The first season of Invincible has wrapped, and the season finale is just as bloody entertaining as you’d expect it to be. The show knew what it was doing when it ended things with Omni-Man ready to explain to Mark — and to us — the truth about why he killed the Guardians of the Globe back in the first episode. That mystery has burned in the background for so long that I feared it might get tiresome, but the adventures of Mark and his friends were diverting enough that I never got bored, and was excited to finally get some answers.
Invincible keeps things simple: Omni-Man is a Viltrumite, and he’s here on orders from the Viltrumite homeworld, but he’s not here on a mission of peace. the Viltrumites are a violent warrior race who committed a mass genocide on their own planet before moving out into the universe to conquer others. Omni-Man came to Earth not to help it but weaken it and make it ready for a Viltrumite takeover. He believes that strength is the only qualifier for leadership, refers to Mark’s mother Debbie as “a pet,” and wants to Mark to join him in his Nietzschean nightmare.
Mark, of course, is dead-set against this. It’s Steven Yeun’s performance that really sells these scenes — he was nominated for an Oscar recently, after all. His anguished pleas with his father for understanding, for explanation, for a change of heart…it’s affecting stuff, and crashes against the brick wall of J.K. Simmons’ implacable performance of Omni-Man. (Simmons is an Oscar winner, FYI, but Yeun will have time to get there.) Omni-Man isn’t interested in being convinced that humanity is worth something; he’s more apt to hold his son in front of a speeding subway car and force him to watch as dozens of people dash their bodies against his, splattering their lives all over his suit.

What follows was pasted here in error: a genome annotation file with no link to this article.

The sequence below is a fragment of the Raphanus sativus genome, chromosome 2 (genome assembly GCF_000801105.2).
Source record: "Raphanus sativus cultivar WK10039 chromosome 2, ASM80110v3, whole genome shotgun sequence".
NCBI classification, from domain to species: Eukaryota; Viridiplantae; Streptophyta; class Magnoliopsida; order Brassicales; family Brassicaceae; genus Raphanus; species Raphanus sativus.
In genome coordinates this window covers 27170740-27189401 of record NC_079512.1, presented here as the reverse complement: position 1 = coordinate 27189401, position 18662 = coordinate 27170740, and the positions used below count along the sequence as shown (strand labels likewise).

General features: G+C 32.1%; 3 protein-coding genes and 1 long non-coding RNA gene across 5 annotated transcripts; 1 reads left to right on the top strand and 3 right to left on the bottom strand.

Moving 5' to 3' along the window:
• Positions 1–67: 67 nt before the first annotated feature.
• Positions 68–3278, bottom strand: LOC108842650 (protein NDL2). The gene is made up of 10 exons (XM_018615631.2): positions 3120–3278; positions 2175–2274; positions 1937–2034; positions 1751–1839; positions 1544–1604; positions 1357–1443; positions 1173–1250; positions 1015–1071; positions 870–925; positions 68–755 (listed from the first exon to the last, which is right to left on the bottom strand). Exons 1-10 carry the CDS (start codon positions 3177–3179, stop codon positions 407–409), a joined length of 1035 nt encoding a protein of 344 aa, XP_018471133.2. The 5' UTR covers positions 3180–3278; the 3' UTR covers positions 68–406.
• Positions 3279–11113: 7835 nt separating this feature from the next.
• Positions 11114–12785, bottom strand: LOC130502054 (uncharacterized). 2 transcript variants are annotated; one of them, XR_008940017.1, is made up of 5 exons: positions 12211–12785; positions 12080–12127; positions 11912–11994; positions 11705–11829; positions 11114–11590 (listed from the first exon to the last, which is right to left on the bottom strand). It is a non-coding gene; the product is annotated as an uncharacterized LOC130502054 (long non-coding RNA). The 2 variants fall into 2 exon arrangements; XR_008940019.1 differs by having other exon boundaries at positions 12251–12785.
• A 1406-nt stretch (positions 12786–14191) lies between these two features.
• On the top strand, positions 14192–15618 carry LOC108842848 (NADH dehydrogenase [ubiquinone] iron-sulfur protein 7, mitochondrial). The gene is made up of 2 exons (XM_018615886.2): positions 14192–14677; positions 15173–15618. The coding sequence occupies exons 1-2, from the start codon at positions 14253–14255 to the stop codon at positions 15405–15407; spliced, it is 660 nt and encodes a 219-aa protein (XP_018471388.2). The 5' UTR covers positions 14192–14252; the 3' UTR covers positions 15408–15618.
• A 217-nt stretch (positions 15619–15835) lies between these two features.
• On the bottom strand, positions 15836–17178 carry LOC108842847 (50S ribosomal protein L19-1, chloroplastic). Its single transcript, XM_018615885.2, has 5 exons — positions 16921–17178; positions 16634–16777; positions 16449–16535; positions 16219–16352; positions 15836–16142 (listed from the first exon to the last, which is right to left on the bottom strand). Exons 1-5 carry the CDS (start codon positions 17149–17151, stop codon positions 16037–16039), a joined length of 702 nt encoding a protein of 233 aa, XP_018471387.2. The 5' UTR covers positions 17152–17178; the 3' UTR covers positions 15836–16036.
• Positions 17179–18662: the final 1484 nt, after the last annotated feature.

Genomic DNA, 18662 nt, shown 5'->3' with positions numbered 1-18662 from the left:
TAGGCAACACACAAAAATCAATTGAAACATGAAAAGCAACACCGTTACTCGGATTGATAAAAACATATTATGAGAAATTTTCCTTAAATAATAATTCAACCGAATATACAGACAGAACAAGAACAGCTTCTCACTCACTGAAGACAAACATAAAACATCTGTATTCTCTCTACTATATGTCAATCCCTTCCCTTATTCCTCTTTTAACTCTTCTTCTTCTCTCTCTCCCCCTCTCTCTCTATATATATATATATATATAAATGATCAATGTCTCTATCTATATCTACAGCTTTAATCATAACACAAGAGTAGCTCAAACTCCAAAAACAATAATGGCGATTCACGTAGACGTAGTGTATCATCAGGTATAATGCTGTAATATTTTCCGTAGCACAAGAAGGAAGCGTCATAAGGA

Invincible was always a violent show, but the finale kicks things up several notches as Omni-Man viciously beats his own son near to death; by the end they’re both covered in blood and Mark’s face is mush, half his teeth knocked from his mouth. Mark fails to save a woman from a collapsing building and finds himself holding her severed arm when the dust clears. And I already mentioned the subway bit. I would call it cartoony if we weren’t watching a cartoon. There’s definitely an argument that it’s excessive.
But that’s one of the things you can do with animation: use exaggeration and artistry to crank up the volume on human conflict, turning Mark’s difficulty with accepting that his dad is an asshole into an apocalyptic event, and one that he sees through out to the other side. Mark doesn’t come around to his dad’s way of thinking, and in the end Nolan decides (after a sorta cheesy flashback to Mark’s childhood baseball game) that he loves his son too much to kill him, which I guess is progress. He flies away, not to be seen or heard from again until Invincible season 2 (and 3, which both just got orders from Amazon).
Invincible has a bright future if it can stay focused
The finale has a nice long tail where Mark recovers from his beating, reconnects with his friends, and finally meets back up with the alien patrolman character from earlier in the season, who sounds ready to ally with him in the fight against the Viltrumites. It underlines how concerned the show is with its characters, who round out the story beyond the untraviolence and inter-planetary odyssey. The new Guardians of the Globe, too, are a secret narrative weapon in reserve, a cache of storylines waiting to divert us whenever Mark and co need a break. The show has done a good job of spreading the wealth around.
Invincible hits a sweet spot. It serves up plenty of high-octane ultra-violent superhero nonsense, with the wars on Mars and the robot tweenager and the clone twins and so forth, but it balances it out with genuinely committed character drama, particularly with Mark and his parents. As the show expands and goes intergalactic, we’ll see if it can maintain that balance, but for now, Invincible is a winner.